Growing up, my mother told my sister and I that she was half Native American and that we were 25% Native. she also told us to never tell anyone about this because if we did, they'd treat us badly. I don't think that would have been true. In any case, the only information we ever got about Indian culture was what we learned in school, which probably wasn't very much.
My mother had a spicy beginning. Her mom (you met her in the Marlo Thomas story, the grandma who didn't want my drawing, even in her garbage can) had met John Murray sometime between the attack on Pearl Harbor and him being a newly enlisted man getting shipped off, a patriotic window, if you will, of maybe six weeks, during which time she met him, fell in love with him, married him and got pregnant by him.
What math skill I do have has always irritated my family.
In any case, a quick summary would be BOOM, enlist, love you, goodbye, and off he went. Sometime in the next month my grandma discovered he was a Native American and that he had been married five times before her.
"Not all five at once," my mother felt the need to clarify to me, "one at a time."
My grandma also figured out that if HE was an Indian then it was possible that their baby "might come out Indian too", her theory apparently being that heritage could be determined by will or luck of the draw rather than DNA. Fearful of discrimination due to being a sixth wife and/or having a child of mixed race, she decided to divorce him, and sent him a Dear John letter.
"Because his name was John," my mother explained, "but actually that was what those letters were called so, you know, it worked out."
Newly divorced, my grandma just happened to have a new husband ready to go and he was Norwegian, like she was. He married her and legally adopted my mother, who was told at a young age (and already with jet black hair and olive skin) to say she was Norwegian. Throughout her life my mother would revise and reinvent herself but that wasn't unusual for the 1950's. It was a decade of make believe.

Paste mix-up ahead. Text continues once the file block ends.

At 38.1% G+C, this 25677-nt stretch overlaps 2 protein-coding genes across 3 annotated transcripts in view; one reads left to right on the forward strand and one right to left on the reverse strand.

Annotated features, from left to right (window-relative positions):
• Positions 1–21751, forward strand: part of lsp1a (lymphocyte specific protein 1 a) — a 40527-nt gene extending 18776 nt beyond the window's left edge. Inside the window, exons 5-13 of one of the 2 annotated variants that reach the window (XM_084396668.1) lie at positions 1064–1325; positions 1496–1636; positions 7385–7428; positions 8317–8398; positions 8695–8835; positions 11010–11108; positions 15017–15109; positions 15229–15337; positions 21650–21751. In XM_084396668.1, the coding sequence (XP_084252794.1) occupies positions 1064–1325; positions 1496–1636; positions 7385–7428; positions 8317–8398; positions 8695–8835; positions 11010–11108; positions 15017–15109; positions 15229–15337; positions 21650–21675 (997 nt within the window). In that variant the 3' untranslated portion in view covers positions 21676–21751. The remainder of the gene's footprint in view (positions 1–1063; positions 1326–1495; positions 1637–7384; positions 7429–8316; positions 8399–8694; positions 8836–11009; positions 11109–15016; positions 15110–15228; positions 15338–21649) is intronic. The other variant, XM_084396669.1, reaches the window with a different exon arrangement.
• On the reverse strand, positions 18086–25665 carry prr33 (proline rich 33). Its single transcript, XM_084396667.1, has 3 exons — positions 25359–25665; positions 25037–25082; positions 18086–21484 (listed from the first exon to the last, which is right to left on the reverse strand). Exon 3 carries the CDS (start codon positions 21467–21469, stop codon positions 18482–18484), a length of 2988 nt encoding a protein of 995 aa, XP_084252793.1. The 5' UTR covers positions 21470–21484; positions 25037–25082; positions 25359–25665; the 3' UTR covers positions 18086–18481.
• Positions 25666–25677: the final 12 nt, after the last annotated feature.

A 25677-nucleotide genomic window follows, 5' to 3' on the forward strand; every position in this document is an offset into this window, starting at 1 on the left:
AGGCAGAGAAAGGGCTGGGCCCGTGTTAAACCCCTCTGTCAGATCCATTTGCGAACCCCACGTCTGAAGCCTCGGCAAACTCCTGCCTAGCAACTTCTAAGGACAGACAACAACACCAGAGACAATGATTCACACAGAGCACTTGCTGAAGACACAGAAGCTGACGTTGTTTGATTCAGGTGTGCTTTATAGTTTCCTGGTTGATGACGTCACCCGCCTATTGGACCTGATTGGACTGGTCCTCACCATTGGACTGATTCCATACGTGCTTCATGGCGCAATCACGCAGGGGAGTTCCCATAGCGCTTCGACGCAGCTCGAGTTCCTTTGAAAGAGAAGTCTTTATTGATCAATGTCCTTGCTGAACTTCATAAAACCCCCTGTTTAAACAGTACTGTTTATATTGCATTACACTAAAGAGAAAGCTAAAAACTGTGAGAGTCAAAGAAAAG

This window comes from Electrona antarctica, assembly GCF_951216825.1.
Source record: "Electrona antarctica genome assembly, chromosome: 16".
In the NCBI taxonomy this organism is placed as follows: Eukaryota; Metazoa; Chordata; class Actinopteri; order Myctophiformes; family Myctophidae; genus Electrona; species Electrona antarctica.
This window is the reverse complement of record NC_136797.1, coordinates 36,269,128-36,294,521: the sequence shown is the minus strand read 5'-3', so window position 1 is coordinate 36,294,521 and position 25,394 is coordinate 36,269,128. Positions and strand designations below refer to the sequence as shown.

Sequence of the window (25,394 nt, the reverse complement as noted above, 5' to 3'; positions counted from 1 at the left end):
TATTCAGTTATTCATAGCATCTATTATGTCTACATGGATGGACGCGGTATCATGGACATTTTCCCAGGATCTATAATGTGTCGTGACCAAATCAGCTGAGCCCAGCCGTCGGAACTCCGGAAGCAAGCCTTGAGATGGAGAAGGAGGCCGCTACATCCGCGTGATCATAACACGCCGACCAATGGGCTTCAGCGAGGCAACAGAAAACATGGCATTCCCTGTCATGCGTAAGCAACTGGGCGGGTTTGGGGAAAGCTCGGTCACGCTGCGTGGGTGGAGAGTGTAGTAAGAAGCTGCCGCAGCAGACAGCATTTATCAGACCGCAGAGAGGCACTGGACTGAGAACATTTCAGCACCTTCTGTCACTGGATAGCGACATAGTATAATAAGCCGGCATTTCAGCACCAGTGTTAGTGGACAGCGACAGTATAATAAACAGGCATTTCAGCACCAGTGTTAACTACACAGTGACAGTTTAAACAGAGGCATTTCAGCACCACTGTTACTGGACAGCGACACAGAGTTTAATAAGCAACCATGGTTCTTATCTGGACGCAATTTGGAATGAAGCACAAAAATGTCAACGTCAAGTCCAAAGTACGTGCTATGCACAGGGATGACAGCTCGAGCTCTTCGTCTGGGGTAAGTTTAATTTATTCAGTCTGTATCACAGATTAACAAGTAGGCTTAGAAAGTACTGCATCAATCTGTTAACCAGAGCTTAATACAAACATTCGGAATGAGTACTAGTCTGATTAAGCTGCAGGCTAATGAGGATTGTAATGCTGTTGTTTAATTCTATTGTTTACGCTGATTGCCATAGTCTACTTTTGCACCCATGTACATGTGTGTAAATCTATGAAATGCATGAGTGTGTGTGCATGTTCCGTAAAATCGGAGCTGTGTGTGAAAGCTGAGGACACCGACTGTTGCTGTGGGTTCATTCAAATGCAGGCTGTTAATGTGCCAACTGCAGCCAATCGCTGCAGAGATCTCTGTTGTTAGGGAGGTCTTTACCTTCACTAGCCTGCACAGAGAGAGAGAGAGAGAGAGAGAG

My mother actually met her birth father when she was in her early forties and this happy reunion was captured on a local morning talk show. Soon after meeting her father, she lost all interest in him, except to make one trip across the state in 1996 to sign up for his tribe in order to get what she called 'Indian money'.
She called me after she'd already made the trip with my older sister. My mother described how anxious she'd been to complete whatever paperwork was needed to get signed up, ensuring herself a monthly check, and that she wanted to make sure my older sister was signed up too. I wasted no time in being upset about this, my mother's chatty topic of conversation and complete weirdness in finding nothing odd about telling me how she'd driven across the state to sign up only one of her children.
A year after my mother died, this tribe contacted me by mail. How they got my address, I never knew. They wanted to tell me I qualified for an inheritance because I was my mother's daughter. I read the details and became aware of how little I knew about Native American culture.
I'm not sure if all tribes do it this way or if it was only my mother's tribe. In any case, the tribe set up a financial account for each child of a member. They opened it with a small amount and the member would then add to it. There was, the letter explained, an account set up for me and another one for my sister.
But there was a catch. This particular tribe didn't just give the kids the money. The process was that first the siblings would get the chance to publicly argue before tribal elders about which of them was good and which was bad and which deserved to be considered 'more' of a son or daughter or 'less' of one.
It sounded insane.